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Madonna Never Let You Go Demo

The following songs recorded by Madonna were not released commercially. Some songs have been given to other recording artists for recording. The list encompasses studio-quality recordings by Madonna that were not commercially or promotionally released by a reputable label, documented demo versions of songs not released in any form, early demo versions of released songs where there is a substantial difference to the released versions (such as completely different melody), and officially commissioned and Madonna-related professional remix not chosen for release.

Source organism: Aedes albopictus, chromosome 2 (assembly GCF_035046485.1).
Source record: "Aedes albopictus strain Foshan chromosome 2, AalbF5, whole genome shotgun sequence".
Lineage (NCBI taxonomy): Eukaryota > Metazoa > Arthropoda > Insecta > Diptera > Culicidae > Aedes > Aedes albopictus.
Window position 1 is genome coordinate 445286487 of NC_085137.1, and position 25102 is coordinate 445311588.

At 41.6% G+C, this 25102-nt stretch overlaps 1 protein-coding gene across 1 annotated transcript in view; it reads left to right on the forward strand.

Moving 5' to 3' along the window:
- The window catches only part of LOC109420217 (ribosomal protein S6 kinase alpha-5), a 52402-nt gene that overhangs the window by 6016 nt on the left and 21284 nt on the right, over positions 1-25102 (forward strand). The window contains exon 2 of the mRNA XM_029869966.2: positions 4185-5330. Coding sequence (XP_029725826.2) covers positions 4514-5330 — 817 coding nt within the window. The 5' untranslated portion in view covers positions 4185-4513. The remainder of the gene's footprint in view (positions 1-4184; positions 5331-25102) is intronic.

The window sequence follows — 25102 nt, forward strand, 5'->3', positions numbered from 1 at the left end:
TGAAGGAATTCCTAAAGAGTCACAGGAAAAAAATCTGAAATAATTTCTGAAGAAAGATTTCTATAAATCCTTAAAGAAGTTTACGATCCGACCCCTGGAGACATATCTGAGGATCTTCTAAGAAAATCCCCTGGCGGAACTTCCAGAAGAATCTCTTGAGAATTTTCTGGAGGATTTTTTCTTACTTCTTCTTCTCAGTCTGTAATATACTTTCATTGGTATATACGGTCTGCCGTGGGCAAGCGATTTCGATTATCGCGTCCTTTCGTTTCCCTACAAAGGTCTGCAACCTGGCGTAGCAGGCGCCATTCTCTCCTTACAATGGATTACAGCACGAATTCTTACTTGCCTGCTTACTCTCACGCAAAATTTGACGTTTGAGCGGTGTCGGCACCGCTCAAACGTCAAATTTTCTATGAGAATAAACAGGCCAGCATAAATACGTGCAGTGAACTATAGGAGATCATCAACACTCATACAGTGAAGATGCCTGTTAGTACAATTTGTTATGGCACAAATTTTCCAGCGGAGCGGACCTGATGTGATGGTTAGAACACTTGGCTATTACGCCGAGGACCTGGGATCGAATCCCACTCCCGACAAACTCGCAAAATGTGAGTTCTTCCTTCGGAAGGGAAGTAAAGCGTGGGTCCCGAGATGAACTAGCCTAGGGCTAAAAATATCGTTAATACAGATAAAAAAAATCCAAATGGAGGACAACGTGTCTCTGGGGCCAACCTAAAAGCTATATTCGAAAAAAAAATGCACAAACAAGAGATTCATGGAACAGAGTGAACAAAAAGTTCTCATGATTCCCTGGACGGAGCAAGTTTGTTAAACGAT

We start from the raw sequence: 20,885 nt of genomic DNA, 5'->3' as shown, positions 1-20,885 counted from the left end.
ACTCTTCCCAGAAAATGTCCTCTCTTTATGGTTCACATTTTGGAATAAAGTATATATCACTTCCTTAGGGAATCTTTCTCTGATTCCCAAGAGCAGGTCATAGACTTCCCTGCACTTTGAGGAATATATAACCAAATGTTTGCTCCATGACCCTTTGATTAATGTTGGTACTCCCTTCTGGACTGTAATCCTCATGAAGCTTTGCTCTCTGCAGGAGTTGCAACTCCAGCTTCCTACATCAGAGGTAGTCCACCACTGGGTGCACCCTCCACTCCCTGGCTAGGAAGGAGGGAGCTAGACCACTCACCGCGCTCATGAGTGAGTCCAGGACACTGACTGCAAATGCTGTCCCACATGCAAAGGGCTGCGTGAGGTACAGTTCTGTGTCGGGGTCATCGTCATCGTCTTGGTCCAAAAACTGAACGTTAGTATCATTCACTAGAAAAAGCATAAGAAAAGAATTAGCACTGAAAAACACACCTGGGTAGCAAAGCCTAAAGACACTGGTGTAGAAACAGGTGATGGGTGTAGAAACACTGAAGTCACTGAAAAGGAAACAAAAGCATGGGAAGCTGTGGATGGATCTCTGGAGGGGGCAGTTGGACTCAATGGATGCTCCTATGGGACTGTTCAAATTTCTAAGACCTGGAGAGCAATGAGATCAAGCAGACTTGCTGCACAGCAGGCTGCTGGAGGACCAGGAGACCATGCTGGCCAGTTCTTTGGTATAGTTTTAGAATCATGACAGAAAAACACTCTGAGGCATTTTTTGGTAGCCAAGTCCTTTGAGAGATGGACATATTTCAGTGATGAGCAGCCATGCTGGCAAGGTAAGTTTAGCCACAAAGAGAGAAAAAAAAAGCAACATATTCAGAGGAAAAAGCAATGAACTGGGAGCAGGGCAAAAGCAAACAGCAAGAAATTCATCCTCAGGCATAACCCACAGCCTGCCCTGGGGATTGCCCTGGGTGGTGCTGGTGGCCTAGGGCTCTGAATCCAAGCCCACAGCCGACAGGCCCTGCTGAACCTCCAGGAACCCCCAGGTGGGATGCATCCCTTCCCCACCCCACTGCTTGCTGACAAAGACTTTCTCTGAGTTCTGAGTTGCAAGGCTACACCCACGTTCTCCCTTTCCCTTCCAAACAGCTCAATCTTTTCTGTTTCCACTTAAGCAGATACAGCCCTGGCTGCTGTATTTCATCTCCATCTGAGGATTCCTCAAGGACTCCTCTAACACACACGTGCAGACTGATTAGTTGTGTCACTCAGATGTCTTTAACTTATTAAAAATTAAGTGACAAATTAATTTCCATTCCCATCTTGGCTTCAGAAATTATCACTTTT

Madonna Never Let You Go Demo

Before she teamed up with William Orbit, Madonna recorded some demos with Babyface for her new album that would become Ray Of Light. Madonna abandoned the project because she thought the songs resembled Bedtime Stories too much. However, Like A Flower hardly sounds as anything on Bedtime Stories, nor did it deserve to be totally rejected. Too bad she didn't use it as B-single or as bonus track on GHV2, because it's a beautiful ballad. The demo surfaced on the Internet mid 2002.

The definitive list of all the unreleased songs in Madonna's long lasting career spanning four decades. Some songs were leaked, as most of the Rebel Heart, and some were never heard. Also included are songs that were performed live, but never saw a studio release and songs that were rumored to be recorded and unreleased.